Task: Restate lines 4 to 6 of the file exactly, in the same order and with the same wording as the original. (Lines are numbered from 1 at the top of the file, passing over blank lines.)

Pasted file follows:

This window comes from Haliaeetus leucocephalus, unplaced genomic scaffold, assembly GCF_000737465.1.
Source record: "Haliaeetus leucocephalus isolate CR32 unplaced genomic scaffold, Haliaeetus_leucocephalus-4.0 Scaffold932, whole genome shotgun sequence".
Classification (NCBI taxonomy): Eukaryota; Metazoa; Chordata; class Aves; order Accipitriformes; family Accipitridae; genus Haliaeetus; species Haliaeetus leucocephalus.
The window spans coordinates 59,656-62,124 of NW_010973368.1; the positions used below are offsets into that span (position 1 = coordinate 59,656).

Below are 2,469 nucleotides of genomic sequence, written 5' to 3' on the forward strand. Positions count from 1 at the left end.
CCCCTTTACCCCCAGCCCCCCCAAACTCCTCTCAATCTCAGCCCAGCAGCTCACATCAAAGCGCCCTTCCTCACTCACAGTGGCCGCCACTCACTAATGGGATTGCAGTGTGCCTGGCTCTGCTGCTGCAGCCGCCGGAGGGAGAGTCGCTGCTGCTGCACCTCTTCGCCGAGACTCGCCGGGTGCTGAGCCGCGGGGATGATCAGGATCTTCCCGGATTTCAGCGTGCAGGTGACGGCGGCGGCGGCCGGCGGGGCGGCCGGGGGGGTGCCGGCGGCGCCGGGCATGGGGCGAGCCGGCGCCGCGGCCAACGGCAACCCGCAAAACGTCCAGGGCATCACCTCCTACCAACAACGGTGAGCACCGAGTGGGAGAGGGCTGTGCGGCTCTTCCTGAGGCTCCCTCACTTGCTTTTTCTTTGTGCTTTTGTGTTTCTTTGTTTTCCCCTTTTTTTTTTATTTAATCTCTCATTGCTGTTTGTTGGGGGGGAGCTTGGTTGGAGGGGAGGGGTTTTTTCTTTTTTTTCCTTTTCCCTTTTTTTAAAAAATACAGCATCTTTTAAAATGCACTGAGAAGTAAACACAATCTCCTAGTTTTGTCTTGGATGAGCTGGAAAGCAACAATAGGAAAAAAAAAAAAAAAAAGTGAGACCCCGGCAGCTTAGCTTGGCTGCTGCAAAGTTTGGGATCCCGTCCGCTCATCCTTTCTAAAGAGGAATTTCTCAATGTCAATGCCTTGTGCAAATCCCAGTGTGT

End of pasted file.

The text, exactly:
The window spans coordinates 59,656-62,124 of NW_010973368.1; the positions used below are offsets into that span (position 1 = coordinate 59,656).

Below are 2,469 nucleotides of genomic sequence, written 5' to 3' on the forward strand. Positions count from 1 at the left end.
CCCCTTTACCCCCAGCCCCCCCAAACTCCTCTCAATCTCAGCCCAGCAGCTCACATCAAAGCGCCCTTCCTCACTCACAGTGGCCGCCACTCACTAATGGGATTGCAGTGTGCCTGGCTCTGCTGCTGCAGCCGCCGGAGGGAGAGTCGCTGCTGCTGCACCTCTTCGCCGAGACTCGCCGGGTGCTGAGCCGCGGGGATGATCAGGATCTTCCCGGATTTCAGCGTGCAGGTGACGGCGGCGGCGGCCGGCGGGGCGGCCGGGGGGGTGCCGGCGGCGCCGGGCATGGGGCGAGCCGGCGCCGCGGCCAACGGCAACCCGCAAAACGTCCAGGGCATCACCTCCTACCAACAACGGTGAGCACCGAGTGGGAGAGGGCTGTGCGGCTCTTCCTGAGGCTCCCTCACTTGCTTTTTCTTTGTGCTTTTGTGTTTCTTTGTTTTCCCCTTTTTTTTTTATTTAATCTCTCATTGCTGTTTGTTGGGGGGGAGCTTGGTTGGAGGGGAGGGGTTTTTTCTTTTTTTTCCTTTTCCCTTTTTTTAAAAAATACAGCATCTTTTAAAATGCACTGAGAAGTAAACACAATCTCCTAGTTTTGTCTTGGATGAGCTGGAAAGCAACAATAGGAAAAAAAAAAAAAAAAAGTGAGACCCCGGCAGCTTAGCTTGGCTGCTGCAAAGTTTGGGATCCCGTCCGCTCATCCTTTCTAAAGAGGAATTTCTCAATGTCAATGCCTTGTGCAAATCCCAGTGTGT